That is proof of life.  Certified.

olympic baptism bingo

5 07 2011

There’s a new Olympic sport. Not as much of a guilty pleasure as beach volleyball, but good nonetheless. It’s called Olympic News Bingo, and involves watching BBC London (my local news) and seeing how many tenuous links to the Olympics they can make with an ordinary news story.

A bus has crashed – OLYMPIC TRAVEL CHAOS.
Famous person visits London – OLYMPIC HOTEL CHAOS.


You get the picture. 

Without wishing to cash in on such cheap journalistic techniques, I was thinking about how much the Olympic ticket lottery was a bit like many people’s attitudes to child baptism.

To get an Olympic ticket, you don’t have to be into sport, you just need to want to be there; you don’t have to know what it will be there – you may end up watching cycling or wrestling or hammer-throwing – but at least you will be there; you don’t have to make any long-term commitment, just give your credit card details, sit back and wait. It may work out, it may not. At least you’ve done your bit to try. 

Many people approach having their children baptised in a similar way. You don’t have to be into Jesus (or even religion), you just need to want them want them to get into heaven, though you don’t really know what that means and actually aren’t very interested in finding out. Like handing over your credit card details to Olympic organisers, you make the “renouncing evil” promises through gritted teeth. You don’t really know what you are promising, or where you will end up, but at least you are in shout for a ticket.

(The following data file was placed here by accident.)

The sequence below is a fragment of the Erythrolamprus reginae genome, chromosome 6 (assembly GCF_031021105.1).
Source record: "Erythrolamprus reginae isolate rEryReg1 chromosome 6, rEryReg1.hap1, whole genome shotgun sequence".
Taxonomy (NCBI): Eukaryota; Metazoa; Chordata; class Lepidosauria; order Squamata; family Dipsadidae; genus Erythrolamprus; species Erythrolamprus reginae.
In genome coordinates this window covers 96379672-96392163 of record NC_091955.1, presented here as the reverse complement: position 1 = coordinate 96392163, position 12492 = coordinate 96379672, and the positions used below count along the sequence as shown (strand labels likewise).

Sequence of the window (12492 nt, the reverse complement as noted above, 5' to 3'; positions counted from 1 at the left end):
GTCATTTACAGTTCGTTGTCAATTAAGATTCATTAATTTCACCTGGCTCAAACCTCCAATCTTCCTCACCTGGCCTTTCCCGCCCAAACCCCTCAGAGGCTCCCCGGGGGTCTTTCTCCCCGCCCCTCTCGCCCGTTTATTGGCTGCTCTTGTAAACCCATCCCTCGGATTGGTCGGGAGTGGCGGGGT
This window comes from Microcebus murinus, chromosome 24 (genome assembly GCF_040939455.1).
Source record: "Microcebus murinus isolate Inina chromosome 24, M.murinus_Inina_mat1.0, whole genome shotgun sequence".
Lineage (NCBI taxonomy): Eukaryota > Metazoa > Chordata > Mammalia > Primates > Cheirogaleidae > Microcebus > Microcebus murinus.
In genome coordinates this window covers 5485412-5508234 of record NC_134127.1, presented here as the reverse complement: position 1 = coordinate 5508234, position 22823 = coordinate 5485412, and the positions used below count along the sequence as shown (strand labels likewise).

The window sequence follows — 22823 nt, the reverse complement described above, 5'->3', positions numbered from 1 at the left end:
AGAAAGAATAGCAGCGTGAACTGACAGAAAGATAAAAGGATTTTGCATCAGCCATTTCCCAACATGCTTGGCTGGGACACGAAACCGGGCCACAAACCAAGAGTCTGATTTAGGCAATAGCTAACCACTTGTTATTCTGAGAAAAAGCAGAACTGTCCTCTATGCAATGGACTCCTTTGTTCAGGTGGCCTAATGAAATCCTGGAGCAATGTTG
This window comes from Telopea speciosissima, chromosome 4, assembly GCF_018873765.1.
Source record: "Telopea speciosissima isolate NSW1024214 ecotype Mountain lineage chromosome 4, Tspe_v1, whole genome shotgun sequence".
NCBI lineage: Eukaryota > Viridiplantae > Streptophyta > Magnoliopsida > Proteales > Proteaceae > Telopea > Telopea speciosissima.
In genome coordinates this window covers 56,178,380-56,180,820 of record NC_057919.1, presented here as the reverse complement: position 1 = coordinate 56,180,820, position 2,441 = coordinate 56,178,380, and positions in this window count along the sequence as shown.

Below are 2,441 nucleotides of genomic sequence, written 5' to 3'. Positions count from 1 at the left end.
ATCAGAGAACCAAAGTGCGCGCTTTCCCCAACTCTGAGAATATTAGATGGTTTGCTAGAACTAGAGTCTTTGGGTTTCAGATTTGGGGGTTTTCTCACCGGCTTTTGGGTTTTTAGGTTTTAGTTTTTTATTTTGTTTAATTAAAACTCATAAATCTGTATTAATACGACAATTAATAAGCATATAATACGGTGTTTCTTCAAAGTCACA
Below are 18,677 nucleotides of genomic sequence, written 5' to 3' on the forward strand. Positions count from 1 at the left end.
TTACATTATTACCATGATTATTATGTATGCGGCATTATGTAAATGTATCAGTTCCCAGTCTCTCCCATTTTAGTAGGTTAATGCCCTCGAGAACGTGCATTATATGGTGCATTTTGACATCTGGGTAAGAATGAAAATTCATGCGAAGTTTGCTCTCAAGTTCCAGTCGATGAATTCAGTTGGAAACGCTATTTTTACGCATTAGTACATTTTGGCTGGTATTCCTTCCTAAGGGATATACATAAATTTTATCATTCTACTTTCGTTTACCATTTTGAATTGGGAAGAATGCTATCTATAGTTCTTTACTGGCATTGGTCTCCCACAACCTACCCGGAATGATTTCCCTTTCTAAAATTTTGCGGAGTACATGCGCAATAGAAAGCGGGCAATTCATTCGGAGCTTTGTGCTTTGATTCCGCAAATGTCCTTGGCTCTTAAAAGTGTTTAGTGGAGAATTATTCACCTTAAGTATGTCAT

And the best thing? No long-term commitment.  Ok, the vicar goes on about the ‘baptism legacy’ being you and your child involved in your local church developing healthy spiritual lives… but you know as well as he does that you have no interest in a long-term legacy, just like getting an Olympic ticket isn’t going to make you join a gym. You just want a ticket and then to go home.

I know not everyone thinks like this. We are about to do our first baptisms at our church for years and our prayer is that in the same way buying an Olympic ticket might get more people involved in the wonderfully life-giving life-changing thing that is participation in sport, so our baptisms might get more people involved in the wonderfully life-giving life-changing thing that it participation in Jesus’ kingdom, in bringing heaven to earth now, not just for the future.

Only time will tell. I know I am convinced that no ticket will give me a better view of the Olympics then from my armchair. So there I will stay.

unnecessary beach volleyball picture